The Stations of the Cross

"Rising very early before dawn, he left and went off to a deserted place, where he prayed."Mark 1:35


'The Stations of the Cross are a devotion.  Thus, they are not required but they are perhaps one of the most common devotions done during Lent.  Almost all Catholic Churches have the Stations of the Cross, generally on the side walls. Typically, they are inside the Church and are a image depicting the Station of the Cross.  Each Station depicts an action in the final hours of Jesus’ life, His passion and death.

To understand why we do Stations of the Cross I offer the following on the historical development of the practice.

In Apostolic Times there was a tradition that Mary, Mother of Jesus would walk the streets of Jerusalem meditating upon Jesus’ passion.  This remains the purpose of the Stations of the Cross today.  We pray the Stations of the Cross to help us share in the sufferings of the Christ on Good Friday.

In the Fifth Century, according to St. Jerome, we know that pilgrims coming to Jerusalem made the Stations of the Cross.  There is also evidence that they were found in a few churches in Europe.  Pilgrimages to the Holy Land were a common penance.

In the Thirteenth Century, the Franciscans became the custodians of the Holy Land.  They actively promoted the Stations of the Cross for pilgrims.  Then, the Franciscans began to erect Stations outside the Holy Land.

In 1686, Pope Innocent XI granted the Franciscans permission to erect the Stations in all their churches with the same spiritual benefit as for those making the pilgrimage to Jerusalem.  Then, in 1726, Pope Benedict XIII extended the spiritual benefits to all.  Originally the number of stations varied but in 1731 the number of Stations was fixed at Fourteen.  Finally, in 1862, all bishops were given the right to erect Stations of the Cross in all their churches.

Here is a table listing the fourteen stations.  Some versions add a fifteenth station, the Resurrection.  The official number of stations remains at fourteen.  Fourteen is the number of generations in the genealogy of Jesus from Abraham to David, David to the Exile, and from the Exile to Jesus as told in Matthew 1.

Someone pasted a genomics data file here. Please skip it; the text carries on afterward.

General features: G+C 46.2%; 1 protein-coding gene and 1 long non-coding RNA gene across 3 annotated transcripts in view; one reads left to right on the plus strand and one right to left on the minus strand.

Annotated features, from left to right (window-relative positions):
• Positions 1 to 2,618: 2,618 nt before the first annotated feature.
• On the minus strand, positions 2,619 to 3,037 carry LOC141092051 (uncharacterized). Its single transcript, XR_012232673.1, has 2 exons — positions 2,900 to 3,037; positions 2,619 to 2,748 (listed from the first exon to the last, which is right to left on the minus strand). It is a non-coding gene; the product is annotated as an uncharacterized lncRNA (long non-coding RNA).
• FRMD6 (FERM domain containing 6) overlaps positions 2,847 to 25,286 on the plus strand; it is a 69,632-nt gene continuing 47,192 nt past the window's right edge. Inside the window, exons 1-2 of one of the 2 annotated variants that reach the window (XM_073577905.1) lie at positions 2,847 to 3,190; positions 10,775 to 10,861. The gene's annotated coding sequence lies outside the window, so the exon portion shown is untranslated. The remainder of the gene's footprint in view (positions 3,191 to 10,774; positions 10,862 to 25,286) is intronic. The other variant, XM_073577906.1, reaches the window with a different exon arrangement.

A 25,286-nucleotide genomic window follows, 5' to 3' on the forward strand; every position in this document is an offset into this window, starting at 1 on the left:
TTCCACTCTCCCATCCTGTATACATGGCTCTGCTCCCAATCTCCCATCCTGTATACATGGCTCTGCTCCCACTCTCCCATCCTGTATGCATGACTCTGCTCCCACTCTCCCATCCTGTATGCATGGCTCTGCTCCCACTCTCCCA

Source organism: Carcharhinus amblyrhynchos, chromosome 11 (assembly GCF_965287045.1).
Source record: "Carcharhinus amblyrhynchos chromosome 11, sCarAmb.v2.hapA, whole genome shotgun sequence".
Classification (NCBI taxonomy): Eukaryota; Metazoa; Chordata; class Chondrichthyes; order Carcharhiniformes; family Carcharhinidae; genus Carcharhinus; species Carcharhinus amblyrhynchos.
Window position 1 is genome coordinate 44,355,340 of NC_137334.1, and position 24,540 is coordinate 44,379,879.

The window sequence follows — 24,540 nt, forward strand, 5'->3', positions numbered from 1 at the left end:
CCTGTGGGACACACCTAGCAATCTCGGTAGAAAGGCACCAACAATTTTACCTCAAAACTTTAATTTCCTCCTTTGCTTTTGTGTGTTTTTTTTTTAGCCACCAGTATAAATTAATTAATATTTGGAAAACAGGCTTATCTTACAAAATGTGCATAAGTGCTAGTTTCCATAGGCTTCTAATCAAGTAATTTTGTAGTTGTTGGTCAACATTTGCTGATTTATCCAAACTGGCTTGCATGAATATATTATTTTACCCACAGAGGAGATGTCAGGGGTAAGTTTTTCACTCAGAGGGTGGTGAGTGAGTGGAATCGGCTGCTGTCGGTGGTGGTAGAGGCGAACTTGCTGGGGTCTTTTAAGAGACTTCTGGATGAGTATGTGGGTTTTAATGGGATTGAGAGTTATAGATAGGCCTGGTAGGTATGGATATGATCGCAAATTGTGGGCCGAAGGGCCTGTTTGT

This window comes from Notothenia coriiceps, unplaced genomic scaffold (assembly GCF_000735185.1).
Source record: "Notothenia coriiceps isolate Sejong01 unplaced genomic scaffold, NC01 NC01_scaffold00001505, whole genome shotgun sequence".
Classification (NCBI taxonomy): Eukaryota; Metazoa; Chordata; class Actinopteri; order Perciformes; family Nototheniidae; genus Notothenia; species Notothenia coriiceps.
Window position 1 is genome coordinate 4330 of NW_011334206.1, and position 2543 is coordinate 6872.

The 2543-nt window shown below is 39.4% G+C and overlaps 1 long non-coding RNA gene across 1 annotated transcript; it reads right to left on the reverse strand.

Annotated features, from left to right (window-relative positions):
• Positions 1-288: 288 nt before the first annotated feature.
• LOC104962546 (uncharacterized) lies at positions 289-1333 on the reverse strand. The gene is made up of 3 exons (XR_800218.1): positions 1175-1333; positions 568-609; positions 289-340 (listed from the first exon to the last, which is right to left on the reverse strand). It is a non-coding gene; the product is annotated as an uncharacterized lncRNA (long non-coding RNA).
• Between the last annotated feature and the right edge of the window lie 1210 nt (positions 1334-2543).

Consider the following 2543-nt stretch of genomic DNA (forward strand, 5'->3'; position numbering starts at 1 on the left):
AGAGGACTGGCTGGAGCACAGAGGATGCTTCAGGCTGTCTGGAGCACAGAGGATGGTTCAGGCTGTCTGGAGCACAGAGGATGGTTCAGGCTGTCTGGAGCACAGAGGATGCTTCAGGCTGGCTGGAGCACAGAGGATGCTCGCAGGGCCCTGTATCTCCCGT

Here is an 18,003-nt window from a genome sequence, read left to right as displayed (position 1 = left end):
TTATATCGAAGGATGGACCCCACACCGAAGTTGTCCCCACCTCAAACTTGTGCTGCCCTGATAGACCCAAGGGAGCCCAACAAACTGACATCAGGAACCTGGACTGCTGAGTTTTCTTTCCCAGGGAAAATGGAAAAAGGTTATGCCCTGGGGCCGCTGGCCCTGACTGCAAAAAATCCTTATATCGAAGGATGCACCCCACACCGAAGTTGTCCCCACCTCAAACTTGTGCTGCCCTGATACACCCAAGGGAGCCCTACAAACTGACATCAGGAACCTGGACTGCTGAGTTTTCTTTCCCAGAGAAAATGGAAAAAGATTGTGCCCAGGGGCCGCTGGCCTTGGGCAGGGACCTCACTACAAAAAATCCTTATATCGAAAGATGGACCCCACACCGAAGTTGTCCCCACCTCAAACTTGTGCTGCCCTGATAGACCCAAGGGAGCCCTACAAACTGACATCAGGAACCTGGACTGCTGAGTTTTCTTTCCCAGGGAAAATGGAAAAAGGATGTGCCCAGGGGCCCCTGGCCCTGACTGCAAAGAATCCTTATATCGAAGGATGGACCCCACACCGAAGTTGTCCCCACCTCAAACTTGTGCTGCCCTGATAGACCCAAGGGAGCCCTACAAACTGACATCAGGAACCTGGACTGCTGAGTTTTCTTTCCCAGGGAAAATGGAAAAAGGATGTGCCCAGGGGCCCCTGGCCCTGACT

Scriptural References for the Stations of the Cross

1.  Jesus is Condemned to Death

  • Matthew 27:15-26
  • Mark 15:6-15
  • Luke 23:18-25

2. Jesus Accepts His Cross

  • John 19:17

3.  Jesus Falls the First Time

4.  Jesus Meets His Mother

  • John 19:25

5. Simon Helps Jesus Carry the Cross

  • Matthew 27:32
  • Mark 15:21
  • Luke 23:26

6.  Veronica Wipes Jesus' Face

7.  Jesus Falls the Second Time

8.  Jesus Consoles the Women of Jerusalem

  • Luke 23:27-32

9. Jesus Falls the Third Time

10.  Jesus is Stripped of His Garments

  • Matthew 27:28, 31

11. Jesus is Nailed to the Cross

  • Evidence of the nails found in the story of Doubting Thomas in John 20:24-29

12.  Jesus Dies on the Cross

  • Matthew 27:45-56
  • Mark 15:33-41
  • Luke 23:43-49
  • John 19:28-30

13. Jesus is Taken Down From the Cross

14. Jesus is Laid in the Tomb

  • Matthew 27:57-61
  • Mark 15:42-47
  • Luke 23:50-56
  • John 19:38-42

It has been a custom in recent years for the pope to choose a person to write a new set of meditations to be used for Stations of the Cross on Good Friday in Rome. Here is a link to those meditations.

Bibliography For Stations of the Cross

G. Cyprian Alson.“The Way of the Cross” The Catholic Encyclopedia.

Ann Ball, A Handbook of Catholic Sacramentals.  Our Sunday Visitor.  Huntington, IN. 1991, pg 44-47.

Rev. Jovian P. Long, OFM. Dictionary of the Liturgy.  Catholic Book Publishing.  New York. 1989.

Other forms of liturgy and prayer include:

Here are some video presentations by Fr. Jeff on prayer: